An economist at a Russian development bank said Tuesday any deal among major oil producers last weekend would’ve been moot because markets are flush with oil.
Ministers from some members of the Organization of Petroleum Exporting Countries joined their non-member counterparts in Doha during the weekend to consider a measure to freeze production at January levels in order to stabilize crude oil prices.
Oil prices are about 60 percent below recent historic peaks above $110 per barrel from 2014 because a weak global economic recovery hasn’t been able to take on the excess supply from OPEC and non-member states like Russia and the United States.
Andrei Klepach, the chief economist at Russia’s VEB development bank, was quoted by Russia’s state-run news agency ITAR-Tass as saying expectations leading up to the weekend meeting were “seriously inflated.”
“Even in case [participants] agreed to cap production, January, for Russia as well as for the bulk of the countries, was the peak period [for output], which means excess oil supply,” he said.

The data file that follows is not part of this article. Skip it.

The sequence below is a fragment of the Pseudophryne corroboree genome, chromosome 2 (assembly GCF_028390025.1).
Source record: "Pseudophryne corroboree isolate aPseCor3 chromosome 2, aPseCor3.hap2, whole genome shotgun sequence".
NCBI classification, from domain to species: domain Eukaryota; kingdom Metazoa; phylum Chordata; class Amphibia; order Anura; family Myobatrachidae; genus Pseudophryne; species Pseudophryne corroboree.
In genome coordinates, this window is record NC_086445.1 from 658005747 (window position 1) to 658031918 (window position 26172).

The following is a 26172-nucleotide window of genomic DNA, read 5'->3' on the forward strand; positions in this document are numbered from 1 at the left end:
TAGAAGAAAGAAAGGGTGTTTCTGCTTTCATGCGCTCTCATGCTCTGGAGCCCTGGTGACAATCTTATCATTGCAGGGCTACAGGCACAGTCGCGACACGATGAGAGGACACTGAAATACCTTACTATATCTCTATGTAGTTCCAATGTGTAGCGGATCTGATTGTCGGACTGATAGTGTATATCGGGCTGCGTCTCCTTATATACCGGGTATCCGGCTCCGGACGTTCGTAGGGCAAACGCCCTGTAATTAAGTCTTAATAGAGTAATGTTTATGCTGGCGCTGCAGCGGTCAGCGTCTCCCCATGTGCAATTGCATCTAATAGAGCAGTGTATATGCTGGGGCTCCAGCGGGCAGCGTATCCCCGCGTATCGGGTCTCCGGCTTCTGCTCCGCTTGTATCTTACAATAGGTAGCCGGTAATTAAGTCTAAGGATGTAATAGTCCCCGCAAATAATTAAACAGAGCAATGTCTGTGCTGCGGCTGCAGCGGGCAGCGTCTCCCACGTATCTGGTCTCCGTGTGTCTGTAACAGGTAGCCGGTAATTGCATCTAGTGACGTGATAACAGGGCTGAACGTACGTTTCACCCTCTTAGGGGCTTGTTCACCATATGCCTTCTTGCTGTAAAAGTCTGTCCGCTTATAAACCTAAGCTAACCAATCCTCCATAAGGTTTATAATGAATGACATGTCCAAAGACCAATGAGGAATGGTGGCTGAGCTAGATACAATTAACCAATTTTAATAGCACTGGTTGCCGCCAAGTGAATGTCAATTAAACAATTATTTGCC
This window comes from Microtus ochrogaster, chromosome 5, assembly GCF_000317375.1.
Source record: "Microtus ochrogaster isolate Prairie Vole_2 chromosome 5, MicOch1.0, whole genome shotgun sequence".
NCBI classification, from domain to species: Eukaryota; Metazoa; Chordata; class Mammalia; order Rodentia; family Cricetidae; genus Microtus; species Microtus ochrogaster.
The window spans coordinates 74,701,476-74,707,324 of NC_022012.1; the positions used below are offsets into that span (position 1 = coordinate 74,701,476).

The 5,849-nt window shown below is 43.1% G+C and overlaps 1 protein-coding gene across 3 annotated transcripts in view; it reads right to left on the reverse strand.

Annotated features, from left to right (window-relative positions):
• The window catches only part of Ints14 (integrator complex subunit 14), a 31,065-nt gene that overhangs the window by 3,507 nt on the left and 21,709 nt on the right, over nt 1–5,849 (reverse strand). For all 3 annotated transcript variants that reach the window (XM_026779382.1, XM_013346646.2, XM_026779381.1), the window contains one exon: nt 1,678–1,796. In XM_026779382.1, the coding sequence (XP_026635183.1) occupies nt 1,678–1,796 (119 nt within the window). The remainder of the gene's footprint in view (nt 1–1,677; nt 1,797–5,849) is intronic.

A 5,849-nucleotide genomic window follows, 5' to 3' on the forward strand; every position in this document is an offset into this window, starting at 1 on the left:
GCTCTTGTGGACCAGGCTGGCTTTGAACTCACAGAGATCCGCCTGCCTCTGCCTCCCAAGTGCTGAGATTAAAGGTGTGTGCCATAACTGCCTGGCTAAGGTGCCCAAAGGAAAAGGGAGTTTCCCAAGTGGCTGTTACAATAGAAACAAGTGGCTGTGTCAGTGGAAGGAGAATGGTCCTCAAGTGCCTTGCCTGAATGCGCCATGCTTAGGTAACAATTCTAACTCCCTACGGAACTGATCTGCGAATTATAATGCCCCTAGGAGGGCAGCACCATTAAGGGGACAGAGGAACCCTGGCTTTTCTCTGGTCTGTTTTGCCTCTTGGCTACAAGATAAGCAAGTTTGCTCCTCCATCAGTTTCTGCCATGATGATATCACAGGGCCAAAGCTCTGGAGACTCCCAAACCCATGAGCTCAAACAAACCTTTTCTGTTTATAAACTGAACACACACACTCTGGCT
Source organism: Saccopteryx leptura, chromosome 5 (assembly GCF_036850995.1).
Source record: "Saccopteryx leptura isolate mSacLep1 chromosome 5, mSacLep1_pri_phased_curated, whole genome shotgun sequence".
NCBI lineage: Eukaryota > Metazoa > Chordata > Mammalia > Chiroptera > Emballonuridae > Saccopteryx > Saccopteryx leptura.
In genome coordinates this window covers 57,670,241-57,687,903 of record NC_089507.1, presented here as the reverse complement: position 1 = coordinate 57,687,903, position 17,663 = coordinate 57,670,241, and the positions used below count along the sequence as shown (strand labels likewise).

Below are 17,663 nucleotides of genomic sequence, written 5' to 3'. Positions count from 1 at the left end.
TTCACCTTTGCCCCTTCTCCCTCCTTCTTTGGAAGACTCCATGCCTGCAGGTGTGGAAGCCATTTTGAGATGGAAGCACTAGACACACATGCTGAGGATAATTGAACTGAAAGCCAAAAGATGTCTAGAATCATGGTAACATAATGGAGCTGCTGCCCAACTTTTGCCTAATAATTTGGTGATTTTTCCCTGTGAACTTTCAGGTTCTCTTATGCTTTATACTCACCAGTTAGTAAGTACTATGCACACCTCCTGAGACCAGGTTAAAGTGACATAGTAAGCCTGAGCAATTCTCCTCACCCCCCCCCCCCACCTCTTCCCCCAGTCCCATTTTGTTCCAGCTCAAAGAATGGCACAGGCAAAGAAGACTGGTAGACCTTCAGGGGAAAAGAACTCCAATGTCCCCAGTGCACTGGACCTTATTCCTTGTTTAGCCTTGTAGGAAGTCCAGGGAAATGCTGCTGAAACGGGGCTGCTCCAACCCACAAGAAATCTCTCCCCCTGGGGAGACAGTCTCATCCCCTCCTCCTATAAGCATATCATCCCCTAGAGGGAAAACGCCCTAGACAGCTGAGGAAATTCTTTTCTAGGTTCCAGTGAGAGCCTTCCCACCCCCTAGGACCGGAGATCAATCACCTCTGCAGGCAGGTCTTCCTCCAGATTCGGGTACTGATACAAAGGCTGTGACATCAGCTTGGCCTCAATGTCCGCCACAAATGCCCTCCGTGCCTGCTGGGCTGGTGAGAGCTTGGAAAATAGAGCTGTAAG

Total crude oil production from OPEC members in January was about 0.5 percent higher than March.
In March, Russian President Vladimir Putin met in Moscow with the heads of Russia’s major oil producers to review the terms of the production freeze proposal. With Russia’s economy lingering in recession because of dual pressures from lower crude oil prices and sanctions, Putin said the revenue stream was facing “significant” headwinds.
In February, Russian Energy Minister Alexander Novak met with his counterparts from Qatar, Saudi Arabia and Venezuela to consider production arrangements. Parties gathered at early 2016 oil meetings agreed to freeze output at January levels provided other producers followed suit.
Novak said last week he was “optimistic” that major producers would agree to hold output steady in an effort to stimulate a depressed oil economy. The weekend meeting collapsed after Saudi Arabia expressed reluctance to more forward without Iran’s participation. Iran’s oil minister in March said his country would consider a cap on production levels once his country regained a stronger position in the post-sanctions era.